Dell Latitude 2100 Netbook Hopes to Head to School

 
 
By Michelle Maisto  |  Posted 2009-05-19 Email Print this article Print
 
 
 
 
 
 
 

Dell hopes its new Latitude 2100 netbook will be headed to schools in the fall, with kid-intended features that include an anti-microbial keyboard, a kickball-like exterior and a customized-to-tattle-tale Network Activity Light. On the inside of the Dell Latitude 2100 mini-notebook is an Intel Atom processor and a choice of Windows or Ubuntu operating systems.

The Dell Latitude 2100 netbook is the newest extension to Dell's enterprise-class Latitude laptop line, and it was build with school kids and classrooms in mind.
 
The exterior of the Dell Latitude 2100 netbook is upholstered in a rubberized kickball fabric, for easy gripping and a bit of added ruggedness, and comes in a choice of five primary colors - Dell marketers imagine scenarios such as "second graders get red ones, third graders get blue," and so on.
 
Other kid-minded options of the Latitude 2100 are an anti-microbial keyboard, a Web cam and a touch screen.

For images of the Dell Latitude 2100, click here.

Each Dell netbook also has a strip on its battery on which it can clearly be labeled with the name of its owner, or the room it belongs in, and Kensington Lock slots on the top corners of each netbook enable users to carry them with a shoulder strap.   Additionally, to help prevent damage from spills, the bottom of the Latitude 2100 netbook is free of vents. (Just be sure to knock over your juice nearby, instead of over it.)   To offer teachers a bit of insight into student activity, each Dell Latitude 2100 features a configurable Network Activity Light on the back of the open netbook, and these can be made to light up, for example, when a task is completed, or if a student is online when he or she shouldn't be.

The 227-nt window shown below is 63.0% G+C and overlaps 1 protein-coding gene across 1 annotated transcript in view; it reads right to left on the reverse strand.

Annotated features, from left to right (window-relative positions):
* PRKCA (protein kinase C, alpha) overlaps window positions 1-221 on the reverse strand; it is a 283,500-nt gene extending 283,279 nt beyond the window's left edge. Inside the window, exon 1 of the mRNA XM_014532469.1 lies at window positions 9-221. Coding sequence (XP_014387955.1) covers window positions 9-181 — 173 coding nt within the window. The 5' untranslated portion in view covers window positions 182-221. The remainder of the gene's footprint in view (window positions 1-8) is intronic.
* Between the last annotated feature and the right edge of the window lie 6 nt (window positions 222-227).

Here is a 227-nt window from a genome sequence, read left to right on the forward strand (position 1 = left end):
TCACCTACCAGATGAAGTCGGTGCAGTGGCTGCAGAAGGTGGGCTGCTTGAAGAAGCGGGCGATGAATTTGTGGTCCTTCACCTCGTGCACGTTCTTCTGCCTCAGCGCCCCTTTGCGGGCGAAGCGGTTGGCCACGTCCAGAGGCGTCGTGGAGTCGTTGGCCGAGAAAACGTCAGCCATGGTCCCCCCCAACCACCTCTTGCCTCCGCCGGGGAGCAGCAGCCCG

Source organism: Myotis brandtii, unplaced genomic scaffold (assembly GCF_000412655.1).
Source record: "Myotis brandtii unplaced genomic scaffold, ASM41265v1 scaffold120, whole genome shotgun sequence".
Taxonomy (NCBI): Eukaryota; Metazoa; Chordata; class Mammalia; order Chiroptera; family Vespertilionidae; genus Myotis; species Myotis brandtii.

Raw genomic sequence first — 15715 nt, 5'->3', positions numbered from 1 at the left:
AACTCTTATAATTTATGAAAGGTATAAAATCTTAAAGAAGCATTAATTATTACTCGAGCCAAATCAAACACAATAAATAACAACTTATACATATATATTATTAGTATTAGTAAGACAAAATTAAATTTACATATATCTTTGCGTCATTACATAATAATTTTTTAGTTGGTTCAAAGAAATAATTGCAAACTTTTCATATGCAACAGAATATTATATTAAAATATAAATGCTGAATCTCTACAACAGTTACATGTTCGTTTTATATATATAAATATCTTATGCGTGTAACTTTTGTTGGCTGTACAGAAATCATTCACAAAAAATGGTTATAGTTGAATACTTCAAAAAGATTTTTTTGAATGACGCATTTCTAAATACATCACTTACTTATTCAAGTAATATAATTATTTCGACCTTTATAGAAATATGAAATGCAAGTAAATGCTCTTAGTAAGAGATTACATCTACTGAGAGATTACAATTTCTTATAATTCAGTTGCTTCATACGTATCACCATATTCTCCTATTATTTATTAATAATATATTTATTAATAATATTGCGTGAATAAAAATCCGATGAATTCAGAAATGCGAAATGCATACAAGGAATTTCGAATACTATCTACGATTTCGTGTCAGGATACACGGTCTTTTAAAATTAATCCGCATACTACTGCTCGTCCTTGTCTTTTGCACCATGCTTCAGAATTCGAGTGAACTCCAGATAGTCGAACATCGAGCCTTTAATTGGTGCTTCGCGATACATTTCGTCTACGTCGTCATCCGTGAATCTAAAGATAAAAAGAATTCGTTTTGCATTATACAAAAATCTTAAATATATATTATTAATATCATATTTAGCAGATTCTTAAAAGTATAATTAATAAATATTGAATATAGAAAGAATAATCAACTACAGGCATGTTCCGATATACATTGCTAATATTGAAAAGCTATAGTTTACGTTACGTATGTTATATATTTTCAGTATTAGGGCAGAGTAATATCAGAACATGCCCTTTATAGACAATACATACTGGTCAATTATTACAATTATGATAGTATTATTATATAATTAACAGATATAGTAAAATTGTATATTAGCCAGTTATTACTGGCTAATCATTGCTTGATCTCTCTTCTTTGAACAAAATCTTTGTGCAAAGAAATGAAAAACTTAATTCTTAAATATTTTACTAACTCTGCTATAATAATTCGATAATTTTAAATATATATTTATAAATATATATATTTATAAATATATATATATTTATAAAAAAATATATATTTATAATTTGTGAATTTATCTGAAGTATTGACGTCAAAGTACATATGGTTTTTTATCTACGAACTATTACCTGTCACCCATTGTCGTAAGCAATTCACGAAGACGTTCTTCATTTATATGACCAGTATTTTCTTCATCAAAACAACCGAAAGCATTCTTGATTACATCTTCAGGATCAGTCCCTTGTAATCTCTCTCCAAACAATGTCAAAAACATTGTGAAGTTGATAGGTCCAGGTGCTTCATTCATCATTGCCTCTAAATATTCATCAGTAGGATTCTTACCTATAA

On the inside, the Dell Latitude 2100 is essentially standard netbook fare, with an Intel Atom N270 processor running at 1.6GHz, an Intel 945 PM/GS Express chip set and a weight of 2.9 pounds with a 3-cell battery. Its measurements are 10.43 by 7.36 by 0.89 inches.
 
A 6-cell battery is also an option, and so is the choice of a hard or solid state drive, for a bit more durability. (The Latitude 2100, say Dell spokespeople, is ruggedized, though not rugged.)
 
The solid state drives offer up to 16GB of storage, and the hard drive offers 250GB. Connectivity options include 10/100/1000 gigabit Ethernet, wireless LAN and Bluetooth 2.1.
 
Options also extend to the operating systems, which include Microsoft's Windows XP Home, Vista Home Basic or Ubuntu Linux version 8.10.
 
And in a last grand gesture toward making the Latitude 2100 netbook classroom-attractive, Dell will be offering a media cart that makes managing two dozen computers more, well, manageable.
 
The Dell Mobile Computing Station - which is not yet available, though the 2100s are - can hold 24 netbooks, each of which click into it standing upright, for a look that's not unlike a blade server. Once in the cart, all 24 netbooks can be charged and remotely managed with just one power and Ethernet chord.
 
The price of the cart has yet to be released, but the Dell Latitude 2100 netbooks begin at $369 and will be sold through Dell Direct and Dell channel partners, though no retail stores.

 
 
 
 
Michelle Maisto has been covering the enterprise mobility space for a decade, beginning with Knowledge Management, Field Force Automation and eCRM, and most recently as the editor-in-chief of Mobile Enterprise magazine. She earned an MFA in nonfiction writing from Columbia University, and in her spare time obsesses about food. Her first book, The Gastronomy of Marriage, if forthcoming from Random House in September 2009.
 
 
 
 
 
 
 

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